JOINT BASE CHARLESTON, S.C., –
Team Charleston service members raced in a monthly Morale, Welfare and Recreation challenge known as the Road Rage at JB Charleston - Weapons Station, Jan. 25.
The Road Rage is held the last Wednesday of every month and is a five kilometer race that starts outside of Sam's Gym and winds through base housing.
"MWR promotes exercise in order to get people into shape and the 5k is a good exercise," said MWR Fitness Trainer Edie Foley. "We love having a good turnout. The 5K is a great opportunity for the participants to receive a beneficial workout."
Running a 5k can have positive effects for an individual, both physically and psychologically. Physical benefits include strengthening the heart, lowering blood pressure and creating new white blood cells to improve the immune system; psychological benefits include boosting self-confidence, reducing stress and improving your overall mood.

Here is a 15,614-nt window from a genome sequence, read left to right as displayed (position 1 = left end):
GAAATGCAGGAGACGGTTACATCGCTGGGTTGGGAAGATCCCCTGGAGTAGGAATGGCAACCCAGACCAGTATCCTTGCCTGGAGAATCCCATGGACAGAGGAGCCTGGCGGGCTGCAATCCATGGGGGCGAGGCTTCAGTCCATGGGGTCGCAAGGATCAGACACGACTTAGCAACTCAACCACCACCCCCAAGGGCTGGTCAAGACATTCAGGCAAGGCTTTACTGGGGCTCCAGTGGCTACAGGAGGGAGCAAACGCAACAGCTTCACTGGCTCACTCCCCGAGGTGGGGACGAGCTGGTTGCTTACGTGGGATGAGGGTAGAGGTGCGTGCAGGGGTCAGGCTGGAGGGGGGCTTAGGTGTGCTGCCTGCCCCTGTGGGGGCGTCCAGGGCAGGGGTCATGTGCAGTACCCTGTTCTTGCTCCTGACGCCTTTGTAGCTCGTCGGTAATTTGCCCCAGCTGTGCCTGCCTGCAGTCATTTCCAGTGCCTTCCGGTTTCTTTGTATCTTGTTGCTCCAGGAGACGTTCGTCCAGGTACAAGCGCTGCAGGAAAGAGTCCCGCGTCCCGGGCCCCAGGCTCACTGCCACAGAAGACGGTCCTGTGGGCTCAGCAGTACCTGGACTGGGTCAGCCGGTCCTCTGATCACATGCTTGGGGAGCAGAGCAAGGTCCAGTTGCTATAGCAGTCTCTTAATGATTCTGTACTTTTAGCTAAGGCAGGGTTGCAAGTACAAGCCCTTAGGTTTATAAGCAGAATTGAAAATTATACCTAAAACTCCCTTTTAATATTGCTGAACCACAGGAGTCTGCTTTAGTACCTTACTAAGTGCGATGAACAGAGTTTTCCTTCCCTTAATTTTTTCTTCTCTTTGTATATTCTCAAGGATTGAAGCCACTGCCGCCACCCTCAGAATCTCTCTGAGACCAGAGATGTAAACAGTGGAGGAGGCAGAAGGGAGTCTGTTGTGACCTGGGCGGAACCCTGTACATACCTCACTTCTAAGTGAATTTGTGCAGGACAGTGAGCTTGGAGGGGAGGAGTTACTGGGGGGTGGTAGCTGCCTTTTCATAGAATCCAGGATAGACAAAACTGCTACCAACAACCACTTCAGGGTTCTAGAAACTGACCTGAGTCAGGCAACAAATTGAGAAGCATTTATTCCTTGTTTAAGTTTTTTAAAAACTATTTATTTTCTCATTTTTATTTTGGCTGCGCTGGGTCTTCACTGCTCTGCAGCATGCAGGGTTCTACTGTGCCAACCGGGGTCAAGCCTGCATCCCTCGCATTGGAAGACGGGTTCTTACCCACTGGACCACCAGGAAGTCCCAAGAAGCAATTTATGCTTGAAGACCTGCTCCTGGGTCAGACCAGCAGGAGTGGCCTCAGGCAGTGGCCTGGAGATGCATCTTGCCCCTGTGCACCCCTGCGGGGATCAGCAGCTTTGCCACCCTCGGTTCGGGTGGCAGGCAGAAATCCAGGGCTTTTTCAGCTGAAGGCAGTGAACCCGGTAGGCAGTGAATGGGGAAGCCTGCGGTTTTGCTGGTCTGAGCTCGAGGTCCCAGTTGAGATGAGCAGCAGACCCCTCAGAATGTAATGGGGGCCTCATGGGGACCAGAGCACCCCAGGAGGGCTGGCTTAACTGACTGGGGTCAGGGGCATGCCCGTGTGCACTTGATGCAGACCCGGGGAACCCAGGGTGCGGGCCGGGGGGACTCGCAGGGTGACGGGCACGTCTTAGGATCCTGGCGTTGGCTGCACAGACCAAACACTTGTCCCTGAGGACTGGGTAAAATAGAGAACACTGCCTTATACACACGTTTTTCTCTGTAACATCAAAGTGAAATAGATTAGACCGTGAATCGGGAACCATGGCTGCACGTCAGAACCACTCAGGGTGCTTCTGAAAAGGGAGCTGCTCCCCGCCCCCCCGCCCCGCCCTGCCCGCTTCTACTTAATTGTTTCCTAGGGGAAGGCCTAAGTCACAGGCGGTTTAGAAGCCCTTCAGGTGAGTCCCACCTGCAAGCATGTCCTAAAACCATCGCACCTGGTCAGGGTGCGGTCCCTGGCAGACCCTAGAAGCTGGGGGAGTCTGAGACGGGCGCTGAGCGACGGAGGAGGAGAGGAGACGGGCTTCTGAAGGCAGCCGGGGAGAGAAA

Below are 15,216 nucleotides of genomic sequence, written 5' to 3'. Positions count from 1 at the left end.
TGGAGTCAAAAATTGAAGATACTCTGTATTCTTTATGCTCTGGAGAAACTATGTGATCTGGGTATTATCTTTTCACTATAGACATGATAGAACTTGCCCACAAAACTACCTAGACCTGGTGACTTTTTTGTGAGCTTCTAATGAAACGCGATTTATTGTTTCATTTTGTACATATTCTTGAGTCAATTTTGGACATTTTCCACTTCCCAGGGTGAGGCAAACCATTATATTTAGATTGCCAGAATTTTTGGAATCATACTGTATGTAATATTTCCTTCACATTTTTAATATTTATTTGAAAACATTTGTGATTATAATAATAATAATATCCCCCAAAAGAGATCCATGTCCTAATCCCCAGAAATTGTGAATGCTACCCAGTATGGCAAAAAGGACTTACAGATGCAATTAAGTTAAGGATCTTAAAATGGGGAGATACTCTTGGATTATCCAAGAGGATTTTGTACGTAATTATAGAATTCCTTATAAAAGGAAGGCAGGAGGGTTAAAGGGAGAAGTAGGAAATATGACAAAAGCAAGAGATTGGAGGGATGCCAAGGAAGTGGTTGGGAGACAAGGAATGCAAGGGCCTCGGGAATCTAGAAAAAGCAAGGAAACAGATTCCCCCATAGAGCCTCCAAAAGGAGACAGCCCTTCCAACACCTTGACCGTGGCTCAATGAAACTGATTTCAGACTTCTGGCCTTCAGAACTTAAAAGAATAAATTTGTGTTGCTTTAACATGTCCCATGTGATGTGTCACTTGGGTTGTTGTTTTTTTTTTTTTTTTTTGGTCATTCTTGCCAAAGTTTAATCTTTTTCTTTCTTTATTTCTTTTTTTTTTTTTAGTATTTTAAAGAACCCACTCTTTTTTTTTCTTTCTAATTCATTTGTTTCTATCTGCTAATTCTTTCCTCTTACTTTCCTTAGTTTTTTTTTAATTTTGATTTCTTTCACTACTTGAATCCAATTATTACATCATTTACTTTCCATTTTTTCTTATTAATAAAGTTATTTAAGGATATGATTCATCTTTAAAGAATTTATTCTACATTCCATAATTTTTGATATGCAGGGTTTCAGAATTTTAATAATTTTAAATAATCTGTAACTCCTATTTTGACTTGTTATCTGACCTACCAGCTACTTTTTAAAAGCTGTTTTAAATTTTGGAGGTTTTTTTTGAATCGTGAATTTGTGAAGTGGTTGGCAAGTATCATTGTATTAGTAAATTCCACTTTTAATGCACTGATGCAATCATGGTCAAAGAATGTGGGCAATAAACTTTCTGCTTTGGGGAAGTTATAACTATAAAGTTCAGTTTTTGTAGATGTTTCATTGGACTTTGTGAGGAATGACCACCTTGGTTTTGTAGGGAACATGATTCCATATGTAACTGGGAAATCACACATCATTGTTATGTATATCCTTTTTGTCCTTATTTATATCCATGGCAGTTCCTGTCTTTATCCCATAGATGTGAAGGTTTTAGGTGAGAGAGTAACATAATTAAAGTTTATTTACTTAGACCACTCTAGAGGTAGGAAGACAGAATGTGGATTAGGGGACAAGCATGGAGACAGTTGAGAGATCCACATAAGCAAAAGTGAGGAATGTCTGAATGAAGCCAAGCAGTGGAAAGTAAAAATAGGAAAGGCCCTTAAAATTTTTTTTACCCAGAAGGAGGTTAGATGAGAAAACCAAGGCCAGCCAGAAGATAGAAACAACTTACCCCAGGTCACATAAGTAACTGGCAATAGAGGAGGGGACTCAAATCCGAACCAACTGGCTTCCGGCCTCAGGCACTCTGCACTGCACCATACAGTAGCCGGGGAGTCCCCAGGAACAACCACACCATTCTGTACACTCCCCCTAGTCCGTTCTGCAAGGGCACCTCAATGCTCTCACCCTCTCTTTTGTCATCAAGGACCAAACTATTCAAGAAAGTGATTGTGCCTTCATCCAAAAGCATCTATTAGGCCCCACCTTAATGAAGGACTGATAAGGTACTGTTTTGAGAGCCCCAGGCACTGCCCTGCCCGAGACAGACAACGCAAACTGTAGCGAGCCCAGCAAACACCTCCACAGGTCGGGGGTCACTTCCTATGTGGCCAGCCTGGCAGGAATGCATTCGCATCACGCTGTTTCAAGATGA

"The 5k is a good challenge and it improves fitness while giving Sailors and Airmen more energy and a better focus for the day ahead of them," said Master Chief Petty Officer Billy Cady, Naval Support Activity command master chief. Cady finished the Road Rage in a time of 24:01 to take first place.
"One of the side benefits of this monthly event is its ability to measure our service member's fitness," said Cady. "With the upcoming Physical Fitness Assessment, Sailors need to understand where they need to improve."
Petty Officer 2nd Class April Butler, the first place finisher for the female participants, improved her own personal best time to 34:14 in the race.
"When I first arrived at this command I was struggling to finish these races, but now I'm in much better shape," said Butler, a Ship's Serviceman assigned to the JB Charleston - Weapons Station Unaccompanied Personnel Housing. "Running the monthly 5ks has helped me. We do it so often that when the PFA comes up, I have no trouble passing the mile and half run."
A racing atmosphere is also motivational because it increases competiveness and encourages socializing which isn't available when working out alone.
"The idea behind events like the Road Rage is to keep our service members motivated about working out," said Foley. "Whenever individuals get together to work out they are more motivated because they can compete against each other. It makes fitness more fun and enjoyable."